20th century intelligence - ending poverty of half world without electricity -although Keynes 1936 (last capter general theiry money inetrest emplymen) asked Economists to take hipocrati oath as the profession that ended extreme poverty, most economists did the opposite. Whats not understandable is how educatirs failed to catalogue the lessons of the handful who bottom-up empowered vilages to collaboratively end poverty. There are mainly 2 inteligences to understand- Borlaug on food; fazle abed on everything that raised life expectancy in tropical viage asia from low 40s to 60s (about 7 below norm of living with electricity and telecomes). Between 1972 and 2001, Abed's lessons catalogued in this mooc had largelu built the nation of Bangladesh and been replicated with help of Unicef's James Grant acroo most tropical asian areas. What's exciting is the valley's mr ad mrs steve jobs invted Fazle Abed to share inteligences 2001 at his 65th birthday party. The Jobs and frineds promised to integrate abed's inteligence into neighborhod university stanfrd which in any event wanted Jobs next great leap the iphone. The Valley told abed to start a university so that women graduates from poor and rich nations could blend inteligence as Abed's bottom of the pyramid vilage began their journey of leapfrog modles now that gridd infarstructures were ni longer needed for sdiar and mobile. Abed could also help redesign the millennium goals which were being greenwashed into a shared worldwide system coding frame by 2016. There re at Abed's 80th birtday party , the easy bitwas checking this mooc was uptodate. The hard bit - what did Abed mean by his wish to headhunt a taiwanese american to head the university's 3rd decade starting 2020?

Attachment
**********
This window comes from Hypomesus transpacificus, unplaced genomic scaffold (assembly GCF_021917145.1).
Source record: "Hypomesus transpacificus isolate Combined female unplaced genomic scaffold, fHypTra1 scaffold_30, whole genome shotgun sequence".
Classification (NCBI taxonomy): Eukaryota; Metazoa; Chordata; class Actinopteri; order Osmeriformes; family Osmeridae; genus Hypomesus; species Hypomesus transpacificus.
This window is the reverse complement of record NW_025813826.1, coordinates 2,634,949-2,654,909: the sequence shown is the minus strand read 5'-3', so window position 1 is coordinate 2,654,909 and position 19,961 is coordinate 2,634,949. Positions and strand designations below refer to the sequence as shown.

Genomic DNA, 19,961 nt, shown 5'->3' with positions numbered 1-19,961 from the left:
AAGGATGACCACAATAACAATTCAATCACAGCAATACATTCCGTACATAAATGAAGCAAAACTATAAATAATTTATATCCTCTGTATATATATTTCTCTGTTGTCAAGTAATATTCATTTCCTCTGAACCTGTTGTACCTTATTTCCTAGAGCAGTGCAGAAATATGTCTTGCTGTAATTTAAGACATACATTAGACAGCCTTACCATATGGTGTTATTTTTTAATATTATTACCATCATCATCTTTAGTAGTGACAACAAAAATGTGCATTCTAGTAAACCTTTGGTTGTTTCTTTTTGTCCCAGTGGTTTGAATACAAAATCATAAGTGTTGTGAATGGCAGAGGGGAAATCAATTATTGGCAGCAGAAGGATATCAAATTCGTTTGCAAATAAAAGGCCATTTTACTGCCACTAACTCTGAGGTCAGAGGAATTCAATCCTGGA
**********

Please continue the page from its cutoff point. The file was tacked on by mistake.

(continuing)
Saturday, November 30, 2019



As Bangladesh struggled to recover from war in the 1970s, businessman Fazle Hasan Abed knew he had to help. He sold his flat in London, returned home, and founded the Bangladesh Rural Advancement Committee, or BRAC.
One of the most important issues they tackled was girls’ education. The war had left many families relying on their children—especially girls—to work the family farms. As a result, less than 2 percent of Bangladeshi girls were in school.
So BRAC started an education program. In every one of their schools, at least 70% of the students had to be girls. The teachers had to be local women, books and materials were free, and schedules worked around the growing season.
Since then, BRAC has enrolled millions of girls in thousands of classrooms around the world.
As #BRACTurns50, the Bill & Melinda Gates Foundation
couldn’t be prouder to partner with this remarkable organization.

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